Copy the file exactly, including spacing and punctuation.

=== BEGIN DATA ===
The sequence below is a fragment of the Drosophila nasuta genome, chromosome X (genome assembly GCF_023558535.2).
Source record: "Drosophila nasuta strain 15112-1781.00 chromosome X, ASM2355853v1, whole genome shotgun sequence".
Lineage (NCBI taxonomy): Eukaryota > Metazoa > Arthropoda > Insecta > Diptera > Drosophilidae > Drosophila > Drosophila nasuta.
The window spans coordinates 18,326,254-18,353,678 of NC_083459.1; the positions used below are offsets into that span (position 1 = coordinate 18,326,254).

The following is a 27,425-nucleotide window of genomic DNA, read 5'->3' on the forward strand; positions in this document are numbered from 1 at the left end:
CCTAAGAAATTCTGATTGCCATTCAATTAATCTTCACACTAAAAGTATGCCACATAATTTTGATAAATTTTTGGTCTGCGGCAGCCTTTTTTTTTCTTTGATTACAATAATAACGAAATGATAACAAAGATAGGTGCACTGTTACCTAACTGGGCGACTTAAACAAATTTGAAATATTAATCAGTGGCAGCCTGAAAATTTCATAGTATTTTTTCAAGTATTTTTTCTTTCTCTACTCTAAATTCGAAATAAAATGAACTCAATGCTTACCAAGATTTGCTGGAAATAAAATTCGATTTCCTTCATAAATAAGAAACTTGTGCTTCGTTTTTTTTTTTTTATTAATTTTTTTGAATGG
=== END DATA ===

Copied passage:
The sequence below is a fragment of the Drosophila nasuta genome, chromosome X (genome assembly GCF_023558535.2).
Source record: "Drosophila nasuta strain 15112-1781.00 chromosome X, ASM2355853v1, whole genome shotgun sequence".
Lineage (NCBI taxonomy): Eukaryota > Metazoa > Arthropoda > Insecta > Diptera > Drosophilidae > Drosophila > Drosophila nasuta.
The window spans coordinates 18,326,254-18,353,678 of NC_083459.1; the positions used below are offsets into that span (position 1 = coordinate 18,326,254).

The following is a 27,425-nucleotide window of genomic DNA, read 5'->3' on the forward strand; positions in this document are numbered from 1 at the left end:
CCTAAGAAATTCTGATTGCCATTCAATTAATCTTCACACTAAAAGTATGCCACATAATTTTGATAAATTTTTGGTCTGCGGCAGCCTTTTTTTTTCTTTGATTACAATAATAACGAAATGATAACAAAGATAGGTGCACTGTTACCTAACTGGGCGACTTAAACAAATTTGAAATATTAATCAGTGGCAGCCTGAAAATTTCATAGTATTTTTTCAAGTATTTTTTCTTTCTCTACTCTAAATTCGAAATAAAATGAACTCAATGCTTACCAAGATTTGCTGGAAATAAAATTCGATTTCCTTCATAAATAAGAAACTTGTGCTTCGTTTTTTTTTTTTTATTAATTTTTTTGAATGG